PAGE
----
GOD.DAMN.CHAN’s Slush blends the many iterations of beat music that emanated from Low End Theory into a glinting, quasi-psychedelic cocktail. That brightness appears on tracks like the bouncy-yet-smooth, saxophone-heavy “Groovybby” and its equally jazzy counterpart “sUpa Ugly.” “SLUSH,” on the other hand, is the trap equivalent of walking through a casino on mushrooms, the ricocheting bells, screaming sirens, and chest-rattling bass approximating the feeling of watching the neon rows of slot machines melt into clanging, viscous waves of light. There are strands of other percussive genres (e.g., the footwork-like freneticism on “Deuces”), and CHAN manages to pull from them all without imitating. Slush augurs well for the beat scene’s temporarily uncertain future.
The unrelenting cheer of some Christmas music can feel forced, false, soulless. You feel like you’re being sold something during the season of buying. Jonwayne’s Yuletide Bangerz reimagines the songs you’ve heard blaring from department store speakers while waiting in ungodly lines, turning them into beats that hit harder than a Tim Allen in The Santa Clause falling down a chimney. On tracks like “Mistletoe,” he selects the cheeriest instrumentation from the source material and pairs it with crashing percussion, adding a grit that makes the jubilance feel genuine. Elsewhere (e.g., “Son of Turboman” and “Carol”), he turns the inherent eeriness of Christmas songs into beats that are alternately thundering and haunting. Throughout, he maintains a delicate balance of levity and gravity. Melancholy samples temper the clips from Christmas comedies that are woven throughout the tape (e.g., “Purple,” “No Santa”). While Yuletide Bangerz wouldn’t exist without the samples, the record feels more honest than any of the original songs. Even at when it knocks the hardest, it considers the many complex emotions we feel during the holidays.
Quickly, quickly should appear on every “Artists to Watch” list for 2019. Over Skies, the 17-year-old Portland producer’s debut on Ta-Ku’s Jakarta Records imprint 823, is an assured record that announces the arrival of a singular voice. His suites move seamlessly from somberness to exuberance. They capture the moments when dense, grey clouds obscure the sun and then move on to reveal its light once more. It’s a scene that inspires an indescribable combination of melancholy and hope, a feeling that perhaps only someone familiar with Portland’s climate can convey. On “Ghost,” for instance, solemn keys give way to jazzy funk, sitting somewhere between Penthouse Penthouse and BadBadNotGood. And on “Swingtheory,” he weds downtempo hip-hop and R&B rhythms with freaked synth chords and corsucating electronic glitches. Quickly, quickly’s range is broad, but Over Skies never moves out of his distinctive atmosphere.
Sometime in the ’00s “boom bap” became a pejorative similar to “backpack,” a shorthand for an older style of rap production that some considered simplistic and/or regressive. Vermont producer Es-K has debunked this misconception on dozens of beat tapes and in his work with rappers like Steele of Smif-N-Wessun. His album Koan uses the dry, concussive drums of his earlier work as the bedrock for open, downtempo beats of piano-driven jazz (“Stopwatch”), synth-heavy modern funk (“Moonlit”), ambient and electronic atmospherics (“Beachfront”), and more. Koan isn’t a riddle so much as it is the answer to the question, “What does a great boom bap album sound like in 2018?”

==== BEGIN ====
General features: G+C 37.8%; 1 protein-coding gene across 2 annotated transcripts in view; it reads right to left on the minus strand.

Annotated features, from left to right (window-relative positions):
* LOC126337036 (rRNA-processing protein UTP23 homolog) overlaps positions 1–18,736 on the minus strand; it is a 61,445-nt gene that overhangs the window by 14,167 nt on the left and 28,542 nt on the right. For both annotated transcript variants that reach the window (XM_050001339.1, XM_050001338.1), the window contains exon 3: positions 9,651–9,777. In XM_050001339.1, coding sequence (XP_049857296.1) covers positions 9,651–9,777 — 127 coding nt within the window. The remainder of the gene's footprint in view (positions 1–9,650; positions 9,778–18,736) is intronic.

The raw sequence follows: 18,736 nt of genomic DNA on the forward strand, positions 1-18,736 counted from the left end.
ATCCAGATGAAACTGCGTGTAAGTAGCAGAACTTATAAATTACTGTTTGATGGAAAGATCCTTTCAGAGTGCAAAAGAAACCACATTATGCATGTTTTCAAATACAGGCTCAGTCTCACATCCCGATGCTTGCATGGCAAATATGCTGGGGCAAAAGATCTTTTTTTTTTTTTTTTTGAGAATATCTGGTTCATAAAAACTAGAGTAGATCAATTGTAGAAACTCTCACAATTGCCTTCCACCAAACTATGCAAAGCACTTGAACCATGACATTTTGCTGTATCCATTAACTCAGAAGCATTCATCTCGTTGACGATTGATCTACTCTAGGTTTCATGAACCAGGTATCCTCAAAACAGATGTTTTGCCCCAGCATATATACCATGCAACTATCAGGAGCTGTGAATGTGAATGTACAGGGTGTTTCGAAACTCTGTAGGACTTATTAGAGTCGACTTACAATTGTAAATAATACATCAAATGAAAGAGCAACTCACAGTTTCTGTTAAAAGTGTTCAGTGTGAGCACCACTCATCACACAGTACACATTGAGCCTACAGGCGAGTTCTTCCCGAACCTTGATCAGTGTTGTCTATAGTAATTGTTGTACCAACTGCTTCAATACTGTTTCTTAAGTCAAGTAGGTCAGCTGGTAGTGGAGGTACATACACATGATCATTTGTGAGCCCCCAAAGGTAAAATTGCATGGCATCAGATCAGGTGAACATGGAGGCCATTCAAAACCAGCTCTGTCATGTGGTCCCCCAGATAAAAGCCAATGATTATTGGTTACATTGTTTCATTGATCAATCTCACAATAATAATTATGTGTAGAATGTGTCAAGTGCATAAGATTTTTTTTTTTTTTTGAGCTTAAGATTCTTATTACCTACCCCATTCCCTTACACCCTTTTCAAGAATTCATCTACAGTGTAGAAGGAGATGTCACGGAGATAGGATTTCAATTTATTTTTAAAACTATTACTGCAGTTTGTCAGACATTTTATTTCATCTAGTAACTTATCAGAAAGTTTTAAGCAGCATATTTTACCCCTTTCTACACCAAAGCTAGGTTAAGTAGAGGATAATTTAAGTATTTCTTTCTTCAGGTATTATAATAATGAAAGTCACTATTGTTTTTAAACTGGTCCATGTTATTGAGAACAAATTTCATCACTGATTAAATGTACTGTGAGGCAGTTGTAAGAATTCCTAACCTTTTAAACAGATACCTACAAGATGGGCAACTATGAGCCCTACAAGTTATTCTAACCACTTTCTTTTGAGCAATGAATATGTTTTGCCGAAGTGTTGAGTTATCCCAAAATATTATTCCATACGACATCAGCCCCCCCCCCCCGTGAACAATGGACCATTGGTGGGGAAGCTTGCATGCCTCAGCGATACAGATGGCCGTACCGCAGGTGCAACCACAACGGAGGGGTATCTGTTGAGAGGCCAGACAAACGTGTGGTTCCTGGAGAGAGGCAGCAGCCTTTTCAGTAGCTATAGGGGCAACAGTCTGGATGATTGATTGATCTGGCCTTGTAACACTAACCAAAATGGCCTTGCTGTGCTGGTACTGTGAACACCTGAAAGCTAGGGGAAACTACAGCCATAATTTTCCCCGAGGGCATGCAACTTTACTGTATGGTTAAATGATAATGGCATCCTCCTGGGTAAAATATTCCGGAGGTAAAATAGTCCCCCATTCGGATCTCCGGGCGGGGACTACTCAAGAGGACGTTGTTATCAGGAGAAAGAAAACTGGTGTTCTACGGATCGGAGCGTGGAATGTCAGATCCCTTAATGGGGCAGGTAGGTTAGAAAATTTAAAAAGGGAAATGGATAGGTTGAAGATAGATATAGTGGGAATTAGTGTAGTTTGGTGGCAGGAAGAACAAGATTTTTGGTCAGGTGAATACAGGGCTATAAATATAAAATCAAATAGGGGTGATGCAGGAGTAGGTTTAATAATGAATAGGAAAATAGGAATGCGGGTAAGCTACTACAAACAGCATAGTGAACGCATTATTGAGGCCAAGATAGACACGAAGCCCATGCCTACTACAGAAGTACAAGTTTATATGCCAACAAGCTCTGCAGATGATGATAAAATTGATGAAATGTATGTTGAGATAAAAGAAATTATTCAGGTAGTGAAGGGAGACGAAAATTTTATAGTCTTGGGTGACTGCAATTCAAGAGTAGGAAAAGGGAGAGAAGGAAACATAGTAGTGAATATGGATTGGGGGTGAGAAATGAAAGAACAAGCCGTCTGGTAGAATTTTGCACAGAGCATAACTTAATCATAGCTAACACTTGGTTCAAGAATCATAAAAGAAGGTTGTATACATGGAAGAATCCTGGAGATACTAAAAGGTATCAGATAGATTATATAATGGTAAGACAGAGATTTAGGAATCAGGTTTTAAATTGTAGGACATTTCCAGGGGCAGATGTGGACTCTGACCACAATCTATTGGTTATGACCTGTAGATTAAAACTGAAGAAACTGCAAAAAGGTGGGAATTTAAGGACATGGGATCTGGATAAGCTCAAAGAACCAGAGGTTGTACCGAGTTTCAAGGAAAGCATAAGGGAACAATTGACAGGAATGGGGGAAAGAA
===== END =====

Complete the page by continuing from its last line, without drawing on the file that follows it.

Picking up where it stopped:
While indebted to beat scene forebearers Shlohmo and Teebs, Somni’s Bloom strikes a unique and delicate balance between gloom and wonder. Often downtempo, Bloom amplifies that despondence with brilliant vocal manipulation and distortion. At times, it’s as though you’re listening to someone rewind and splice together voice messages from an ex or recently a deceased family member. To temper this sadness, Somni pairs soft strings and organic sounds (e.g., wind and twinkling chimes) with beats reminiscent of everyone from Dilla to Burial. It’s like the San Francisco producer is giving us license to wallow while also pushing us to move on, to get outside. For me, listening to Bloom is like going for a hike to during a depressive episode and finding that the warmth of the sun striking your skin cures you, if only for a moment.
Vinyl LP, Cassette
Blue Sky Black Death (BSBD) remain the foremost architects of cloud rap production. Ethereal and expansive, their beats give you the feeling that, with the right soundtrack (and maybe some weed), you are not bound by the laws of physics. Anthropocene Blues, the first album from BSBD’s Young God under the name Televangel, operates in the same rarified altitude on a darker day. With fuzzy and reverberating guitars, gloomy synth chords, shimmering bells, and earthquaking bass, among other sonic elements, Televangel creates soundscapes that feel as vast and majestic as the sky and as emotionally fraught as your saddest memories. But Anthropocene Blues, like many great blues albums, doesn’t celebrate misfortune. It scores the pains of life as a means of catharsis, a way searching for a better, possibly brighter day.